In the news this week: NYPD spying never generated a lead, soldiers not criminally charged in Quran burnings, and other stories.
In more than six years of spying on Muslim neighborhoods, eavesdropping on conversations and cataloguing mosques, the New York Police Department's secret Demographics Unit never generated a lead or triggered a terrorism investigation, the department acknowledged in court testimony unsealed late Monday.
The Demographics Unit is at the heart of a police spying program, built with help from the CIA, which assembled databases on where Muslims lived, shopped, worked and prayed. Police infiltrated Muslim student groups, put informants in mosques, monitored sermons and catalogued every Muslim in New York who adopted new, Americanized surnames.
Police hoped the Demographics Unit would serve as an early warning system for terrorism. And if police ever got a tip about, say, an Afghan terrorist in the city, they'd know where he was likely to rent a room, buy groceries and watch sports.
But in a June 28 deposition as part of a longstanding federal civil rights case, Assistant Chief Thomas Galati said none of the conversations the officers overheard ever led to a case. Huffington Post
Six U.S. Army soldiers and three Marines escaped criminal charges for mistakenly burning Qurans and urinating on the corpses of Taliban insurgents in Afghanistan, but they received administrative punishments, U.S. military officials said Monday.
A military investigation concluded that miscommunications, poor guidance and soldiers' decisions to take "the easy way instead of the right way" resulted in the burning of more than 300 Qurans and other religious books at a U.S. base in Afghanistan early this year.
U.S. military leaders widely condemned both the Quran burning and the urination, which was captured on video. The Quran burning triggered Afghan riots and retribution killings, including two U.S. troops who were shot by an Afghan soldier and two U.S. military advisers who were gunned down at their desks at the Interior Ministry. USA Today
A Muslim man who once ran for Franklin alderman is suing a security company, claiming his religious rights were violated when its guards demanded he remove his cap before entering Nashville’s Juvenile Justice Center.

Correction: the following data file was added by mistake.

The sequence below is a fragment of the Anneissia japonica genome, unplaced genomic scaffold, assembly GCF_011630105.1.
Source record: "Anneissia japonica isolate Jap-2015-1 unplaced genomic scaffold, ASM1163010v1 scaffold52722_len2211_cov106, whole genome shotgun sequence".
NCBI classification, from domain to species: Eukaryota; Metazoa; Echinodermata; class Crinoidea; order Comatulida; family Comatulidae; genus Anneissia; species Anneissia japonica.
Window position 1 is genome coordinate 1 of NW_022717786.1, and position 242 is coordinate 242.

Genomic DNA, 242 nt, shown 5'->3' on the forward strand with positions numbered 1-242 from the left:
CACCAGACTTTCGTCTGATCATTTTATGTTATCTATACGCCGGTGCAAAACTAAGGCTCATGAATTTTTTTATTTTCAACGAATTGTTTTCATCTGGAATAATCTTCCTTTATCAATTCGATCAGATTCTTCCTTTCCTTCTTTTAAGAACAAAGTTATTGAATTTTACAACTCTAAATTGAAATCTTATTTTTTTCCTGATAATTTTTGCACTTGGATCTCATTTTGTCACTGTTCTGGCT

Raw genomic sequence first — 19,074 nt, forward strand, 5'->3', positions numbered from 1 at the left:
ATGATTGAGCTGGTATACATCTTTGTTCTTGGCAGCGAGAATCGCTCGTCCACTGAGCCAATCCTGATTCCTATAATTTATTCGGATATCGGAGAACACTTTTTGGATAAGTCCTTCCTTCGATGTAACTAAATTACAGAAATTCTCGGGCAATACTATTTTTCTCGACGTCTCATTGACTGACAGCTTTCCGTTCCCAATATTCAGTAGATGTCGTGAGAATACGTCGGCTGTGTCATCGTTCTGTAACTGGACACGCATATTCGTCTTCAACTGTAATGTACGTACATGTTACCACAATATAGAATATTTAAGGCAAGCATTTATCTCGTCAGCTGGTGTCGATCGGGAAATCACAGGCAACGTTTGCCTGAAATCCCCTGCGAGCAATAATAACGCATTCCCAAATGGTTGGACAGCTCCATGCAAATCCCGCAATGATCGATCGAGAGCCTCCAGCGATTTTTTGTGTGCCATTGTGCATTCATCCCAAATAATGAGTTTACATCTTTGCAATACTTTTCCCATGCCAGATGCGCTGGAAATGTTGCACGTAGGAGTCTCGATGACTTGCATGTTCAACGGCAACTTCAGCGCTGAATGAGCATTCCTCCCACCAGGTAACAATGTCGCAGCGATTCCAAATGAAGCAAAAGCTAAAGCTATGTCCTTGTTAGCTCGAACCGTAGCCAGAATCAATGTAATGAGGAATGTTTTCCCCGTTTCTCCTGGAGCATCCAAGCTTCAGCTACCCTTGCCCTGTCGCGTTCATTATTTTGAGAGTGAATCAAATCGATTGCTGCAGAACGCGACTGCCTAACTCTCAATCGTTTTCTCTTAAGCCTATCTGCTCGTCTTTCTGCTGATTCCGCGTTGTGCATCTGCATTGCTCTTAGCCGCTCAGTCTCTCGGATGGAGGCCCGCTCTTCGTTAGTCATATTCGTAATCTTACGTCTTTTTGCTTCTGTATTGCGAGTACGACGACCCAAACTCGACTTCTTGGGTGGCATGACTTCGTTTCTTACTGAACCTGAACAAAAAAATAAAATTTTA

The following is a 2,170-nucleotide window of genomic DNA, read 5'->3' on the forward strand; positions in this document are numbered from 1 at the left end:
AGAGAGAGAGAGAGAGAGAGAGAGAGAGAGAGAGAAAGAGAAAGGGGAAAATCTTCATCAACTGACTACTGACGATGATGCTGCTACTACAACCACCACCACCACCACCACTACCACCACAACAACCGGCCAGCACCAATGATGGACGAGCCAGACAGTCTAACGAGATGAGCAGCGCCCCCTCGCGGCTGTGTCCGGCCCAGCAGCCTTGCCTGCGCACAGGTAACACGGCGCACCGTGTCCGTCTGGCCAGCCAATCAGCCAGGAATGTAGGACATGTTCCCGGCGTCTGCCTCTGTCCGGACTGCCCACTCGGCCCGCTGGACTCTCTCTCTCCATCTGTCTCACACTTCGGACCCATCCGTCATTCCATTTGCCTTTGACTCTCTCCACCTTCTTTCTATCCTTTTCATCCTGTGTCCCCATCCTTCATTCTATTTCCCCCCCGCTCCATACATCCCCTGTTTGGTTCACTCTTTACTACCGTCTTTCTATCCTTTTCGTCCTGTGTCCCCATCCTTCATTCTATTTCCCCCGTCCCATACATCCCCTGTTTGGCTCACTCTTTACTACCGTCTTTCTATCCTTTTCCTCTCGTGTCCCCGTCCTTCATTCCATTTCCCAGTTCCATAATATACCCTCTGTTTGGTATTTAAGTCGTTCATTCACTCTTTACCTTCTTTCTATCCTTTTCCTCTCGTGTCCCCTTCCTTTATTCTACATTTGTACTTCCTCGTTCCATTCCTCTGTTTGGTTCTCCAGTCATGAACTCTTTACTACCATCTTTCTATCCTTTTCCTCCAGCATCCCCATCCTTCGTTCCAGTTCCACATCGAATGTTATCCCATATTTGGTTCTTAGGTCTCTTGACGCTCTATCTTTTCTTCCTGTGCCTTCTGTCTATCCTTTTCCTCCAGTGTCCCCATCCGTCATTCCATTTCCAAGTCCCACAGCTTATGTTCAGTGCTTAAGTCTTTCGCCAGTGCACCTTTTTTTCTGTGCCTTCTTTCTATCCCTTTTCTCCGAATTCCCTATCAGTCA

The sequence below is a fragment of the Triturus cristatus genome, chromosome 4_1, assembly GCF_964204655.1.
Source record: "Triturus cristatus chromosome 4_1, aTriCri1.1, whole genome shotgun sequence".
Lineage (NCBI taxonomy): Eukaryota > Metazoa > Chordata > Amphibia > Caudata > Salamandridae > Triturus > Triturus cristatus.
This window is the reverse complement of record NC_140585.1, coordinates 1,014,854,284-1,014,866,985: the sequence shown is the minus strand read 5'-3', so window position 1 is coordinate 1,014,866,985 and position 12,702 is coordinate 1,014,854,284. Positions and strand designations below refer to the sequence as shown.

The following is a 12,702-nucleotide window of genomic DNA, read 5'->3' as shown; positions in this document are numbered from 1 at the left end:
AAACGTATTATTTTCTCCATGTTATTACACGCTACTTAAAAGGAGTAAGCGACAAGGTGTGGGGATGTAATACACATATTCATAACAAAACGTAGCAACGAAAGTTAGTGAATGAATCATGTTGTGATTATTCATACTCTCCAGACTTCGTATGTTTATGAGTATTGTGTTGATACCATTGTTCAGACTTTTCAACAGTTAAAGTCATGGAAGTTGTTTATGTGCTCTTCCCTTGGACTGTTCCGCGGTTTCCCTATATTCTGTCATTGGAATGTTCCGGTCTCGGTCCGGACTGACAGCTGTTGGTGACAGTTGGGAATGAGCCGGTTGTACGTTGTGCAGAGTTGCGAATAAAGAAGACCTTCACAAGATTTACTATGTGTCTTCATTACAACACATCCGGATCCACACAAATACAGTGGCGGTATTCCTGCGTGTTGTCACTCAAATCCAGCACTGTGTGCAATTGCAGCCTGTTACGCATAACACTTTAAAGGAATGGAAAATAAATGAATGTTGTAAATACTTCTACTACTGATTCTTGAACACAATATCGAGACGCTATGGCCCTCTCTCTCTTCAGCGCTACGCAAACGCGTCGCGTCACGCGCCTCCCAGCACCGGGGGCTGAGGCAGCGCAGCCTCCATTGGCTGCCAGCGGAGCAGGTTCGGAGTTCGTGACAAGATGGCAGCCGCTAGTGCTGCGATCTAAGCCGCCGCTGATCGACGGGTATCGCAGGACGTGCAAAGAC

Rashid al-Qadir claims security guards violated his First Amendment right to the free exercise of his religion by telling him he could not wear the small, brimless cap called a kufi. Al-Qadir says he offered to remove the kufi for inspection but then wanted to put it back on. The guards refused and demanded he leave the building. Al-Qadir says he left voluntarily because he was afraid of being arrested or hurt.
In a motion filed Tuesday, attorneys for G4S Secure Solutions (USA) Inc. do not dispute al-Qadir’s account of the April 11, 2011, events. Instead, they argue the suit should be dismissed because al-Qadir cannot prove his claim that the guards were acting on behalf of the government. Greg Grisham, an attorney for the company formerly known as Wackenhut, said he could not comment further on the suit. The Tennessean
The law of God will collide with the law of man this week in a crowded federal courtroom in Cleveland, where 16 Amish defendants — 10 men with full beards, six women in white bonnets — will stand trial on charges related to a series of beard- and hair-cutting attacks against fellow Amish men and women last year.
The case has attracted national and international attention, in part because of public curiosity about the normally reclusive and peaceful Amish community, and because of the peculiar nature of the alleged crimes.
Interest also has been heightened by the fact that the federal government rather than a local prosecutor brought the charges. The case is the first in Ohio to make use of a landmark 2009 federal law that expanded government powers to prosecute hate crimes. Religion News Service